• 19. The Crisis Communications Team• Whom do you need on your team to manage communications around the potential threats?• Define their roles (not their titles!)• Define their responsibilities on the crisis communications team• How will you reach them? – Relevant contact information 19
  • 20. The Crisis Communications Team• Spokesperson • Operations Lead• Media Relations Lead • Board Liaison• Social Media Lead • Employee Liaison• Communications • Funder Liaison Counsel • Volunteer Liaison• Legal Counsel • Liaison to National• Front Line Lead & Team Organization/Parent Members • Others 20
  • 21. Crisis Communications Command Centers• Team Command Center – Where does the Crisis Communications Team meet? – What resources will your team need to effectively coordinate in a crisis? – What’s your back-up plan?• Media Command/Update Center – How will you update the media? – What resources will they need? – How do you protect the team and employees while regularly sharing key information? 21
  • 22. Communications Policies & Procedures• Media Relations and Social Media Policies & Procedures, e.g., – No informal conversations or communications about the crisis via email, text, or other written form – All communications reviewed by legal – Only designated spokesperson(s) – No “off the record” – Define procedures for press conference updates – Establish procedures for Social Media Lead to feed information into team about online conversation 22
  • 23. Communications Policies & Procedures• Inbound Inquiry Protocol, e.g., – No Crisis Team member should answer inbound calls from unknown numbers (or known media numbers) – let calls go to voicemail and check voicemail often – Communicate standard reception messages – No Crisis Team member or employee should comment to anyone about the situation – refer all inbound inquiries to Front Line or Communications Lead 23
  • 24. Communications Policies & Procedures• Other important Policies and Procedures for communications to: – Funders – Employees – Families or Other “Affected Audiences” 24
  • 25. Communications Resources: ListsUpdated lists, contact information, and details:• Management Phone Trees• Media Lists• Employee Distribution Lists• Communications Consultant Contact Information• Legal Consultant Contact Information• Monitoring Services 25
  • 26. Communications Resources: Templates• Media Statement Template• News Release Template• Fact Sheets – For likely issues• Fact Sheet Template 26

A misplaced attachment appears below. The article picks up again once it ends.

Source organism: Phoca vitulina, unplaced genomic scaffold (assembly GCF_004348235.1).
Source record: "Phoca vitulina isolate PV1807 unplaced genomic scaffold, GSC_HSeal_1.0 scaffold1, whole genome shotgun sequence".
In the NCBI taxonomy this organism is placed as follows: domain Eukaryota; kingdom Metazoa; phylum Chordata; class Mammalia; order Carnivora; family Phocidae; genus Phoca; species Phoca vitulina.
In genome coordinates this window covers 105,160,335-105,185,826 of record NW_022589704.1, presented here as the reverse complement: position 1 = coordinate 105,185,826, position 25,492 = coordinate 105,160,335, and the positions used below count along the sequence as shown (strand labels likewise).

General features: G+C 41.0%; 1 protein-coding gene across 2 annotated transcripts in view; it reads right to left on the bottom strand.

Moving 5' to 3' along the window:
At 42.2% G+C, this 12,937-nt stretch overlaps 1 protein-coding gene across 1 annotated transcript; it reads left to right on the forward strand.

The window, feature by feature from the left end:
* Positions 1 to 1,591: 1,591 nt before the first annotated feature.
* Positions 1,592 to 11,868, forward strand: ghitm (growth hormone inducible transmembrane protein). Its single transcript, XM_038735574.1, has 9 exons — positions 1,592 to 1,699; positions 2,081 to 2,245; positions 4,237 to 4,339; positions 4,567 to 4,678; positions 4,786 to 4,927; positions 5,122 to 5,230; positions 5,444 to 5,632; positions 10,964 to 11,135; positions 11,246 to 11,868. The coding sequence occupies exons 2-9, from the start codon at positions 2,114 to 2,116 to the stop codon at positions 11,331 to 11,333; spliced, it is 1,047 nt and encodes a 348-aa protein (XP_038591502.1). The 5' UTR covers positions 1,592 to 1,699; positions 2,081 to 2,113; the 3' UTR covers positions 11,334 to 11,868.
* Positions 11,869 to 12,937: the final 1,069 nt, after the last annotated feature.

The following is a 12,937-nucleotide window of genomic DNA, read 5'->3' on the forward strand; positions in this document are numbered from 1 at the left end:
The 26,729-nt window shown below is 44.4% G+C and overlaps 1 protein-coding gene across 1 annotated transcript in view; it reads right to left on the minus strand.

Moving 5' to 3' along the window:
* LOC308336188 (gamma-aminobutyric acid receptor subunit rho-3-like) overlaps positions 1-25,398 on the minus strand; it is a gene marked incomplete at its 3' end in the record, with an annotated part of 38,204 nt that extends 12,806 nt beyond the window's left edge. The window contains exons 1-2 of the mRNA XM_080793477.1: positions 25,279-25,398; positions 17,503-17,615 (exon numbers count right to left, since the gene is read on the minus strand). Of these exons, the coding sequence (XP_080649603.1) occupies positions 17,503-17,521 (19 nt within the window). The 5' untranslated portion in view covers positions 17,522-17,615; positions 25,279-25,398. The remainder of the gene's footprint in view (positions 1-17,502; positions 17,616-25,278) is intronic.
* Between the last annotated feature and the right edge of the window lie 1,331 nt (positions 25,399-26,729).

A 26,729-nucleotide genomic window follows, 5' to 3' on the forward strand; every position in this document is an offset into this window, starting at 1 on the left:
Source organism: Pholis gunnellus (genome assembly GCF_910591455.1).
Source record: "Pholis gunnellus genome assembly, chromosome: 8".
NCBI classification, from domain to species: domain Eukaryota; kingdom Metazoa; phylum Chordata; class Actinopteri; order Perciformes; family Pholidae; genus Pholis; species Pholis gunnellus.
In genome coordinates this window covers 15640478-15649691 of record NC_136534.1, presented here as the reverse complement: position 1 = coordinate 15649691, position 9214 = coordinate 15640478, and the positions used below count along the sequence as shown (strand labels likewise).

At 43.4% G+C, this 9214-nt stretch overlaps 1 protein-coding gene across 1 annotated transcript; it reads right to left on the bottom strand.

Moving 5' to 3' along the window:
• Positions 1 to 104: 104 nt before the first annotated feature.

• 27. Communications Resources: Your Brand• Reminders of what you stand for – Prepare yourself to recognize opportunities in the mess• Standard Organizational Key Messages• Organizational Fact Sheet• Key Issues• Boilerplate 27
  • 28. Prepare the Team• Alert team members that they’re on the team!• Brief the Team – Review Crisis Communications Plan – Discuss their individual roles & responsibilities and how they engage with their teammates – Conduct regular review briefings – bi-annual at least, during which you review updated plan• Media Train Spokespeople – Conduct regular refresher trainings – Remind them of the core brand/key messages• Drills 28
  • 29. Get Ready to Get Ready to Respond• Develop checklists and worksheets – Identify the key questions you’ll need answers to – before you’re in crisis mode 29
  • 30. React quickly & efficiently, utilize standard processes & proceduresRESPOND 30
  • 31. Scope Assessment• Develop list of questions that will help quantify a crisis situation when it happens – How many people are involved/aware? – Is media already covering the situation? – What is the financial impact?• Establish quantitative thresholds that distinguishes between “issues to watch” and “full-blown crises” – How many online impressions warrant a response vs. quietly monitoring? – Remember: sometimes an aggressive response on your part can make a minor issue a larger crisis! 31
  • 32. Crisis Checklist and Worksheet• Develop a literal checklist for the Crisis Communications Lead for any situation – What steps should you take in the moment? – Develop your to-do list when you are able to thoughtfully consider and outline important steps• Develop Fact-Gathering Worksheet – List of facts you will need to confirm to assess the situation – Simple but comprehensive, this list can span dozens of questions • Start with who, what, when, where, how 32
  • 33. Logs• Track your communications – Who’s made inquiries – What was said – By whom – When – How – To whom• Be deliberate in your communications – Don’t allow the way you communicate to worsen the crisis! 33
  • 34. Crisis Communications Plans Wei Chi crisis = danger + opportunity 34
  • 35. Barbara Pierce, APR Tipping Point Public Relations 277 Alexander Street, Suite 100 Rochester, NY 14607 (585) 340-1119 barbara@tippingpointmedia.com www.tippingpointpr.comFollow us on Twitter: @TippingPointPR